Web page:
Primary hyperparathyroidism is a metabolic disorder in which one (or
more) of the parathyroid glands produces too much parathyroid hormone,
which can result in the loss of bone tissue.
Primary hyperparathyroidism affects about 100,000 people in the
United States each year, and is more prevalent in women than in men.
A function of the parathyroid hormone is to keep blood-calcium
levels from going too low by releasing calcium from bones, conserving
calcium that would be excreted by the kidneys, and increasing calcium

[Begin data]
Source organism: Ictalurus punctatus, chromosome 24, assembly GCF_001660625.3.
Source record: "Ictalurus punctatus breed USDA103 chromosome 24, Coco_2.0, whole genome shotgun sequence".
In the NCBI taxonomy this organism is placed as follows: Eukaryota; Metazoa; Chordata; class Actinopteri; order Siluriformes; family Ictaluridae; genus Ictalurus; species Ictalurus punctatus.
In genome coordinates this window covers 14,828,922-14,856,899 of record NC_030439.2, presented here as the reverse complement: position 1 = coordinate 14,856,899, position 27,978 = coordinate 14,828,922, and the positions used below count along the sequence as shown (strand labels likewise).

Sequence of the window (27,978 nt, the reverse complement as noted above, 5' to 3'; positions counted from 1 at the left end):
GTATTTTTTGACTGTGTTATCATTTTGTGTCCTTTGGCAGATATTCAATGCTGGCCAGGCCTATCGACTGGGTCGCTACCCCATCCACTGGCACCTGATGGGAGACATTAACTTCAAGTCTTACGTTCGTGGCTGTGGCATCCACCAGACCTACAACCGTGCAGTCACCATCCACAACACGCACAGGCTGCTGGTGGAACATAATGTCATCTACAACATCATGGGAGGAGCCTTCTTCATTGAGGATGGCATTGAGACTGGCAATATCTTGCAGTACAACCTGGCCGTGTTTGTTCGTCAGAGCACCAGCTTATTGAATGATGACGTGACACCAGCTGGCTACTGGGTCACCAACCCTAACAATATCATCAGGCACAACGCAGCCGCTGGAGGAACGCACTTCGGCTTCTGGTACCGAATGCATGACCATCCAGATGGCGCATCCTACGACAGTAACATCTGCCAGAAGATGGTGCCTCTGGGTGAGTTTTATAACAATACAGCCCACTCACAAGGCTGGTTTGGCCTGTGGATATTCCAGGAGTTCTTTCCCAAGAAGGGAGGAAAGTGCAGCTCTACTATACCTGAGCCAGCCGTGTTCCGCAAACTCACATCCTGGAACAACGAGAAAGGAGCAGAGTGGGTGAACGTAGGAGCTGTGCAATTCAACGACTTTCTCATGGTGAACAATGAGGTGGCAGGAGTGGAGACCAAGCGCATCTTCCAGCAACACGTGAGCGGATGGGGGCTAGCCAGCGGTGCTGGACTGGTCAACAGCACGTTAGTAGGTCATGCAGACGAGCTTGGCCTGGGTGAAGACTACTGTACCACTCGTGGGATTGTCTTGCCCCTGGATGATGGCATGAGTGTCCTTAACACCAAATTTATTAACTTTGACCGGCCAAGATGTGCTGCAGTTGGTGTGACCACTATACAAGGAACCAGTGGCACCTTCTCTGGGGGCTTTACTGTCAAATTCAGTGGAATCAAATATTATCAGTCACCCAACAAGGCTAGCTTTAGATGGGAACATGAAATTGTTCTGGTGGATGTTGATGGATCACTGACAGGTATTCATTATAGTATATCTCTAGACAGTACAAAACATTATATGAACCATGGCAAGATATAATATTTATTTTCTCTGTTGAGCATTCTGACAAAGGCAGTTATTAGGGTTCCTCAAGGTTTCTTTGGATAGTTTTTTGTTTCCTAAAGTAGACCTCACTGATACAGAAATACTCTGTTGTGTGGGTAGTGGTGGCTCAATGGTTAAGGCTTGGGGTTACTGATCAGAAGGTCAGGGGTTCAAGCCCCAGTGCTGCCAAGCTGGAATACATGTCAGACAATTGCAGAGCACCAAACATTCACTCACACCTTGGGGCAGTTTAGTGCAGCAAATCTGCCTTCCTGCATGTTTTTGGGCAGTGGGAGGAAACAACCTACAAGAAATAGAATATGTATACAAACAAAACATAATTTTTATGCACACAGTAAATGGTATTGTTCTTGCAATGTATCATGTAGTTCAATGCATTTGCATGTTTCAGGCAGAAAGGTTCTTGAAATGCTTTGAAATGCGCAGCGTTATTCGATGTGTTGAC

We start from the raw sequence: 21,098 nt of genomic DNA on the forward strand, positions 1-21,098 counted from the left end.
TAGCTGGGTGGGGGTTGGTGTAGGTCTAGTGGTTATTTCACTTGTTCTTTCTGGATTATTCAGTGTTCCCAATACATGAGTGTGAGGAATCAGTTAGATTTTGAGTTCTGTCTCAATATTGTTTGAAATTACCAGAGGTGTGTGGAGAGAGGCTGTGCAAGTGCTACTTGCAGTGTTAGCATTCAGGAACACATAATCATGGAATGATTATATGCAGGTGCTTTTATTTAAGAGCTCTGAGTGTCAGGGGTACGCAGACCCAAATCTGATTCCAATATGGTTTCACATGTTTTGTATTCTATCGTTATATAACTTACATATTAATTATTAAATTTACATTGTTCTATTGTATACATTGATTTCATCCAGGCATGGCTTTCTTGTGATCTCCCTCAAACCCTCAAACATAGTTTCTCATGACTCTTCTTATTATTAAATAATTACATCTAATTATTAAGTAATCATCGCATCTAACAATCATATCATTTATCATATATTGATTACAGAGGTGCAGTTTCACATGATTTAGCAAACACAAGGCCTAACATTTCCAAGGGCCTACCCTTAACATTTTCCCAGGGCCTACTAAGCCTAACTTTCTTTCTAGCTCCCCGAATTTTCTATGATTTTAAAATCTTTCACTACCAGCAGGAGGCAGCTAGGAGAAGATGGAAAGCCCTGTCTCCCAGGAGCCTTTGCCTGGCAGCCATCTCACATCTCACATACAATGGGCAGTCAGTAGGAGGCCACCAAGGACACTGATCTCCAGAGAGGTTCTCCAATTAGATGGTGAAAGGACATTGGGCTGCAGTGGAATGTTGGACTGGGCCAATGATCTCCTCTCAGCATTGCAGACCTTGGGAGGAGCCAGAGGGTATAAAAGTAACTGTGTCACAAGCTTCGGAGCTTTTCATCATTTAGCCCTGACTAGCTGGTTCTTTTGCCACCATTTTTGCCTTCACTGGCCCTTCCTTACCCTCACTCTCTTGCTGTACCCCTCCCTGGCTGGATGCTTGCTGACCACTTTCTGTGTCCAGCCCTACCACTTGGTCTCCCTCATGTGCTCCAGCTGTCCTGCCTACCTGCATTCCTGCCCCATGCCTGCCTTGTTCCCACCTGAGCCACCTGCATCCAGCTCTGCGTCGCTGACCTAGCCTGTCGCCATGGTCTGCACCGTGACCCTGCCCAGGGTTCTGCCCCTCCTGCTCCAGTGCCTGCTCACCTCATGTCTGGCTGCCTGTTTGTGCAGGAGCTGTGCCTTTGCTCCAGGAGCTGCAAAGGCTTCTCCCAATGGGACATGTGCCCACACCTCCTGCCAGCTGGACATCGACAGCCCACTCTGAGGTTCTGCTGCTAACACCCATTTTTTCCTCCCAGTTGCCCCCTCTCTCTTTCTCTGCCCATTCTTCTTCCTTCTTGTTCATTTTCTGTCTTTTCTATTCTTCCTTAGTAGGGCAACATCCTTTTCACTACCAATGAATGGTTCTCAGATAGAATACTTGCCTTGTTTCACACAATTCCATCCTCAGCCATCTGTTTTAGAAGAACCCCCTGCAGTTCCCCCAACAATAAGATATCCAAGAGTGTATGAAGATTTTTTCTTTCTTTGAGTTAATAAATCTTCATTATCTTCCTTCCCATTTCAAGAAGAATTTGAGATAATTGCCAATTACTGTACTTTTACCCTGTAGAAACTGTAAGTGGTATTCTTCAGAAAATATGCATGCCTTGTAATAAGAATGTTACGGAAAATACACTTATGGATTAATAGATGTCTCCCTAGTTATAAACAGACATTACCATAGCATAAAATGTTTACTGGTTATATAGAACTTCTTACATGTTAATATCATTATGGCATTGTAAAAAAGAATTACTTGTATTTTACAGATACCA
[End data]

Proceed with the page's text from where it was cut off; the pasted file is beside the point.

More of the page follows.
absorption from food. When the hormone overacts, the result is a rise
in the blood-calcium level.
When one parathyroid gland becomes enlarged, the condition is called
adenoma. When more than one becomes enlarged, the condition is called
hyperplasia. Both of these conditions are benign (non-cancerous).
Too much parathyroid hormone causes too much calcium to be released
Did you know?
The parathyroid glands are located in the neck, near the thyroid
gland. These glands are responsible for calcium regulation.